We all know that dolphins are very vocal and communicate with one another with distinct whistles and clicks, but did you know that dolphins also have dialects and accents just like humans? Researchers from the University of Sassari in Italy studied 188 hours of sounds of various dolphins living among six different communities in the Mediterranean Sea, and found that the length of whistles and variations in pitch differed depending on the location each dolphin was from. The researchers were able to identify 168 distinct sounds that were influenced by each dolphin’s home environment and how many dolphins lived in that area. I wonder if American dolphins like to attempt the accents of British dolphins too...
A Scallop That Looks Absolutely Monstrous. The Blue Parts Are Its Eyes, And It Can Have Over 200 Of Them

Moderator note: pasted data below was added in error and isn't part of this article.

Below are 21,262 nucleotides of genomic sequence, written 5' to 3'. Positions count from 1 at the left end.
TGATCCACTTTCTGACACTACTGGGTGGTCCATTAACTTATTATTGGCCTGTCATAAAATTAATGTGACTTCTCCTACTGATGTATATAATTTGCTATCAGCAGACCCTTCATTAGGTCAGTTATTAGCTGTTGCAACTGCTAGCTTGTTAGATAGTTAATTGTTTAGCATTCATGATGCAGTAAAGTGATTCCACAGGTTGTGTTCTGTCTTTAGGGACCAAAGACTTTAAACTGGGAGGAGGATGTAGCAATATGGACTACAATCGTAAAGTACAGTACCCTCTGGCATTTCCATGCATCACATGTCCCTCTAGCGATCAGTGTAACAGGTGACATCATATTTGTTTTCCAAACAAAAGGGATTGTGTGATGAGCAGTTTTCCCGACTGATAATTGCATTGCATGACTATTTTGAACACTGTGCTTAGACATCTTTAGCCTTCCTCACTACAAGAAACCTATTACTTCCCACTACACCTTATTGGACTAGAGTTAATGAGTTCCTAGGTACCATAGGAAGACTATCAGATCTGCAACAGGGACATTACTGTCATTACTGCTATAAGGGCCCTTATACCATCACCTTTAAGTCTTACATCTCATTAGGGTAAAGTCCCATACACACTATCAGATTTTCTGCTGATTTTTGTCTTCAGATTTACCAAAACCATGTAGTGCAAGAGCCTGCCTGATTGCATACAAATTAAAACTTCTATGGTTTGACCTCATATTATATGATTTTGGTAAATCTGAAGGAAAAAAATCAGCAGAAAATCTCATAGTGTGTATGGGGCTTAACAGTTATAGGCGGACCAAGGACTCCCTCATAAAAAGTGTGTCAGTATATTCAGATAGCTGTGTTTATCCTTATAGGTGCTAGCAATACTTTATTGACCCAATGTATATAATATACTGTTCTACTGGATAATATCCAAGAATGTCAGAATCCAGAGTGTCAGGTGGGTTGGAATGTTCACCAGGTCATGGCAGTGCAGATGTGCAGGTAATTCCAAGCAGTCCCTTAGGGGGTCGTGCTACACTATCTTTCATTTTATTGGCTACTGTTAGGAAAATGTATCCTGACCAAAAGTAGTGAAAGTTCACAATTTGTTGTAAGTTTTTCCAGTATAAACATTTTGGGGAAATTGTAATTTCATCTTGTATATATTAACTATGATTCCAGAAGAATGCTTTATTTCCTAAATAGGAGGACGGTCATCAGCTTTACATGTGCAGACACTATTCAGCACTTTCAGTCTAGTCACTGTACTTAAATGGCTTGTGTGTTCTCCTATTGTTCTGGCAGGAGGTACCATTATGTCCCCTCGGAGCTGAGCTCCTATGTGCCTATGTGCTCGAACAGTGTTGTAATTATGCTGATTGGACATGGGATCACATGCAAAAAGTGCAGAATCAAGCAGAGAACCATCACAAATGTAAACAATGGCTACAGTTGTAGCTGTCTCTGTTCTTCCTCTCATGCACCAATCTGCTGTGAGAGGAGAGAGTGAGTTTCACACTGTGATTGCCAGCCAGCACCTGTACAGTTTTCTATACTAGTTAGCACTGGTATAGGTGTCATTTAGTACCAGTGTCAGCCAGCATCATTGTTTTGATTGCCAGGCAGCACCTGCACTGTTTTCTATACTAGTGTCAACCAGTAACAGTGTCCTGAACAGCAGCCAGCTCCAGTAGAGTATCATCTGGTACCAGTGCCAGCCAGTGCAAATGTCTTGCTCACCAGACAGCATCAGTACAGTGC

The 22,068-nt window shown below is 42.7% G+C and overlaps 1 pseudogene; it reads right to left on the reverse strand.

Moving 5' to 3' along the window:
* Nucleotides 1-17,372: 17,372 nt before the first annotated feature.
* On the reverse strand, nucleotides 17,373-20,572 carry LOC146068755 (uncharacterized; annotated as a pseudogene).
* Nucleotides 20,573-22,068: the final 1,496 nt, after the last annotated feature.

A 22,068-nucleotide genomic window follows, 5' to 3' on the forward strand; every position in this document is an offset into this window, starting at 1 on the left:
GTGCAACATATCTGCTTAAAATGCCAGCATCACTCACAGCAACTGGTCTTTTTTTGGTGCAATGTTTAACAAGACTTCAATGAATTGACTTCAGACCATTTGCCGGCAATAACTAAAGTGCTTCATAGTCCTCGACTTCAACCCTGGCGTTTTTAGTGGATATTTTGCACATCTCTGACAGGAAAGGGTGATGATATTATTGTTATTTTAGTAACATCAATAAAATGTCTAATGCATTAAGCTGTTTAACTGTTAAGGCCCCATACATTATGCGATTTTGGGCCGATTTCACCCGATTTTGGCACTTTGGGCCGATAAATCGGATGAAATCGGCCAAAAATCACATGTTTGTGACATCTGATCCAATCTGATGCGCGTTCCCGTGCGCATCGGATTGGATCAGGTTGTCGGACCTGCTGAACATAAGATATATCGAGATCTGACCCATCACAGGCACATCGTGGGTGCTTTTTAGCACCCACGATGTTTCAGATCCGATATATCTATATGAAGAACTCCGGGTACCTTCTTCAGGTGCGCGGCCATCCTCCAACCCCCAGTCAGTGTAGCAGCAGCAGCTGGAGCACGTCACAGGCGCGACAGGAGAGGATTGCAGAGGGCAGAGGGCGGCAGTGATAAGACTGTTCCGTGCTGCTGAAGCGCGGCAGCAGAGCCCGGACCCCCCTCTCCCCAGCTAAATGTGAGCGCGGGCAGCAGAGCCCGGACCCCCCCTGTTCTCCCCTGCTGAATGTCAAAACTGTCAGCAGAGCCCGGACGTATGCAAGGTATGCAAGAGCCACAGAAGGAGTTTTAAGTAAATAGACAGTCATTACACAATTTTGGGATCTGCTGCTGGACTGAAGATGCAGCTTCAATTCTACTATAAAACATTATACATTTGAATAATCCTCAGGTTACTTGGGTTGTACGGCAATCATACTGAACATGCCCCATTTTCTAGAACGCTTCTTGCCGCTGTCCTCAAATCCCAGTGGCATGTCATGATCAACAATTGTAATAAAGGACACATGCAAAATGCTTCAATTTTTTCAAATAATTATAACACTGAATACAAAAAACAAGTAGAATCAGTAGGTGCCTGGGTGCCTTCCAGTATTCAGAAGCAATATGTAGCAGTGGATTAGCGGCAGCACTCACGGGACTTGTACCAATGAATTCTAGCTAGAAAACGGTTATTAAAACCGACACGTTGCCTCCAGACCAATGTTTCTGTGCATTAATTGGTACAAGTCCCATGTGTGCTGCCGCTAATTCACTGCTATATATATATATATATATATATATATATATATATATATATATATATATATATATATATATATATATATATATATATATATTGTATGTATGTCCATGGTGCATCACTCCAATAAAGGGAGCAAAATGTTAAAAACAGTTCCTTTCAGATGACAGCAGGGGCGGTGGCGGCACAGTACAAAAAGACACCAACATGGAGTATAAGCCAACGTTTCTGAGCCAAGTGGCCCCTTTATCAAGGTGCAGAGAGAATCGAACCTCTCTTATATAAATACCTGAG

If you have ever had a baby, that 9 month gestational period probably felt grueling towards the end. But can you imagine being pregnant for 3.5 years at a time? Well, frilled sharks don’t have to imagine it. The mothers of this species can carry their babies for an impressive 40 month period due to their slow metabolic process. “Like most sharks, the frilled shark is ovoviviparous, meaning embryos of this species have no placental connection with their mother. Instead, they emerge from their eggs, staying inside their mother and surviving on yolk until they’re born alive,” Flip Science explains. 3.5 years is a long time, but each mother can have a litter of 2-15 pups during that time. So maybe it’s worth it.
Picture Of A Leopard Seal Taken In The Dark Depths. Its Only Natural Predator Is The Killer Whale
Comprehending how vast the ocean is feels similar to comprehending space. We are so tiny, but it is amazing to think about how complex life is on our planet. We hope you’re enjoying this list of fascinating sea creatures and that you’re learning something new. Keep upvoting the posts that blow your mind, and then let us know in the comments if you have any wild sea stories to share. Then if you’d like to read another piece about how vast the oceans are, check out this article next.